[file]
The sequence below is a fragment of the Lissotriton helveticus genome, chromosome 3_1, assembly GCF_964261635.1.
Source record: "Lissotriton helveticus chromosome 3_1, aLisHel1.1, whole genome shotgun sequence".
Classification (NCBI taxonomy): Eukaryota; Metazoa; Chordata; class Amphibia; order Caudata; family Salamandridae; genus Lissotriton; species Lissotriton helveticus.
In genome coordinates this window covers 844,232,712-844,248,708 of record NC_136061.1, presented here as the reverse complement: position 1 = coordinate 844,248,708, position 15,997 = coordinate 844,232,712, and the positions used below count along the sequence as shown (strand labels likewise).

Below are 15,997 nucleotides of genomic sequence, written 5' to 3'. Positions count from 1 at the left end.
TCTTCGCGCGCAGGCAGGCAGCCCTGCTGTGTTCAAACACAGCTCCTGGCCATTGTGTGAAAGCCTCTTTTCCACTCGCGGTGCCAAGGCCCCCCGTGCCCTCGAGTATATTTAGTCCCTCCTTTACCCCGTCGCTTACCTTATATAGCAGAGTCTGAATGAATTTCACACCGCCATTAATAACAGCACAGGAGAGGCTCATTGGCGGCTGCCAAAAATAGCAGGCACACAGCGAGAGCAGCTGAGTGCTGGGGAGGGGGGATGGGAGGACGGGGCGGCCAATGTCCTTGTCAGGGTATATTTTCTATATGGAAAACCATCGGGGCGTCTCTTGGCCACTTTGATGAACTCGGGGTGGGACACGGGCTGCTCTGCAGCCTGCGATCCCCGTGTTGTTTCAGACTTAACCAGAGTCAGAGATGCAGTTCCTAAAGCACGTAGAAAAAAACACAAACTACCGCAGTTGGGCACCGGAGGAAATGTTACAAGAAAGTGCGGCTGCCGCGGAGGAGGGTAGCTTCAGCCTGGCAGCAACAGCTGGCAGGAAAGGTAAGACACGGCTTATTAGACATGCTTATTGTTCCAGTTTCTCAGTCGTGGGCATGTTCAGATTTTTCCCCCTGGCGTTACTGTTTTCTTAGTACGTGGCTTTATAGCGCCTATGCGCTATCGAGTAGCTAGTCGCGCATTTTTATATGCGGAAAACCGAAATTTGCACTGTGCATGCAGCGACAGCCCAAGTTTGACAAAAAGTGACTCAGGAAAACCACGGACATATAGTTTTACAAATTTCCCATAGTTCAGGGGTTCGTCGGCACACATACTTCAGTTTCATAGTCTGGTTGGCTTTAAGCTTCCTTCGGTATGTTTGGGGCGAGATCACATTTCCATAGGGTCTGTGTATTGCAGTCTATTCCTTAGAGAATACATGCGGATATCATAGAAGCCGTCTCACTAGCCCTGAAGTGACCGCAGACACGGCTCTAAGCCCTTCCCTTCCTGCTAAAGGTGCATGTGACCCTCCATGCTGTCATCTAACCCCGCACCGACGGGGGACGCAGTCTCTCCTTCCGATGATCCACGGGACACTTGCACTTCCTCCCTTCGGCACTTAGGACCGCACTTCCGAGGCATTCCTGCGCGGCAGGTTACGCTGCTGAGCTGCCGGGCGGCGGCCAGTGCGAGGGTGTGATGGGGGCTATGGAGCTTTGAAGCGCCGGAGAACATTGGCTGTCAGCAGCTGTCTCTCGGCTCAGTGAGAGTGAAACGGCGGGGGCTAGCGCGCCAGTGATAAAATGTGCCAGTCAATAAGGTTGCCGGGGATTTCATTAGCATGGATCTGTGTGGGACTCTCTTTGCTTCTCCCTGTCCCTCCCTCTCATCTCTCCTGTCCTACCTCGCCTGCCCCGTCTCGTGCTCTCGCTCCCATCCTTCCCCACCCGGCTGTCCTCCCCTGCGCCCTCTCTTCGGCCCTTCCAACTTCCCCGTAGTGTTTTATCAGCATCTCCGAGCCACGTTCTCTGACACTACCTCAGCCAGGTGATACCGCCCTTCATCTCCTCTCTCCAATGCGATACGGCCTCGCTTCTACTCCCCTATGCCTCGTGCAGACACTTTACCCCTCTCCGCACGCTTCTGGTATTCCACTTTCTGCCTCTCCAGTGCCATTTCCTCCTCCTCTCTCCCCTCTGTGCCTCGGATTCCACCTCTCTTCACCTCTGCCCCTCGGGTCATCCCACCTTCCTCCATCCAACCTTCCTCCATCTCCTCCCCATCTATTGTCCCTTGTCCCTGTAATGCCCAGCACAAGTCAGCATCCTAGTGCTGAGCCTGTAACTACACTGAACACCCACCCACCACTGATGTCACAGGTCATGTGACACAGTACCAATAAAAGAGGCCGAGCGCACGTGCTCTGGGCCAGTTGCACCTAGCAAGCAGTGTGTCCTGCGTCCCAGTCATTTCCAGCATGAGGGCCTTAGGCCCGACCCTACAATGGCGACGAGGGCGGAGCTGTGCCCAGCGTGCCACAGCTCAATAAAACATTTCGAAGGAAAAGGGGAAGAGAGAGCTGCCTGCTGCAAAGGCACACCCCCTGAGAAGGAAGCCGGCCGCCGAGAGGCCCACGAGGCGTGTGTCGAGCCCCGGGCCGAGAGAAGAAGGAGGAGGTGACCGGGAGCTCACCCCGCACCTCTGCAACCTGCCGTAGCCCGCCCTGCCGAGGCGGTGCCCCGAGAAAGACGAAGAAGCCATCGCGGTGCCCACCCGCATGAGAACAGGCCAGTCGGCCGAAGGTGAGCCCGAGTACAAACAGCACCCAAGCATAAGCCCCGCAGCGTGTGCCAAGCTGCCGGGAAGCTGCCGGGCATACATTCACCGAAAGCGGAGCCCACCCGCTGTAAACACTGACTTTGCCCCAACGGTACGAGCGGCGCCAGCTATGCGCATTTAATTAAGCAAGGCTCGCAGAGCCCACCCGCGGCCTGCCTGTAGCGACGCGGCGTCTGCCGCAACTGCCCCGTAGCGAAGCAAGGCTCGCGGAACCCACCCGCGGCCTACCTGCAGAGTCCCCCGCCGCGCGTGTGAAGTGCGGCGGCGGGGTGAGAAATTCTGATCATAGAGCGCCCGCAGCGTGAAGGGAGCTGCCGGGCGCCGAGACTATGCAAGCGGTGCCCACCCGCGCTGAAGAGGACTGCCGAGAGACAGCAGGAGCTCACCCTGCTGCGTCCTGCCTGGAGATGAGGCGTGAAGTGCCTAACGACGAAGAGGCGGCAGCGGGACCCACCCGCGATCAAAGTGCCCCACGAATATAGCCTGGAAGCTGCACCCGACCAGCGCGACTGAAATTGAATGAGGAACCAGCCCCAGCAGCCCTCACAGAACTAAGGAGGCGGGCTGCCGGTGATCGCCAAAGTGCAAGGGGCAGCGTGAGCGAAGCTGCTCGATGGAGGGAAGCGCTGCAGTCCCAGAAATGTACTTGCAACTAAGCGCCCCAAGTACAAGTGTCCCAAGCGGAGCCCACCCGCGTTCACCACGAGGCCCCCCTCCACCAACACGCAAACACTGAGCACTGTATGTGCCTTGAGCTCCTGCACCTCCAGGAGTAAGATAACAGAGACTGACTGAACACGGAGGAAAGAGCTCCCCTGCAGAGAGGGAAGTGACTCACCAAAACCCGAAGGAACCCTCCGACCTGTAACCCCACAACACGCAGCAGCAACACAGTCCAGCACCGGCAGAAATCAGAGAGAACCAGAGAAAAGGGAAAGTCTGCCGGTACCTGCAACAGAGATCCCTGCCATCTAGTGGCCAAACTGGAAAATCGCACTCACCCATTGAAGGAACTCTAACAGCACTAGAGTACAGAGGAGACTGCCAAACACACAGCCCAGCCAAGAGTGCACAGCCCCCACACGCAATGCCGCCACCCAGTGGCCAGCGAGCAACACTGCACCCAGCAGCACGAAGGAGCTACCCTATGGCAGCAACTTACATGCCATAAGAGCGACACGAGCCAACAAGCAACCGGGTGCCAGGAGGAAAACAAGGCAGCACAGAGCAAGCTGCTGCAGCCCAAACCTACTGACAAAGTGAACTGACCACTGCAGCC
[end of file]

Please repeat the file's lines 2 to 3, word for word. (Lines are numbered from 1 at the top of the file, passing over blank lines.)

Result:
Source record: "Lissotriton helveticus chromosome 3_1, aLisHel1.1, whole genome shotgun sequence".
Classification (NCBI taxonomy): Eukaryota; Metazoa; Chordata; class Amphibia; order Caudata; family Salamandridae; genus Lissotriton; species Lissotriton helveticus.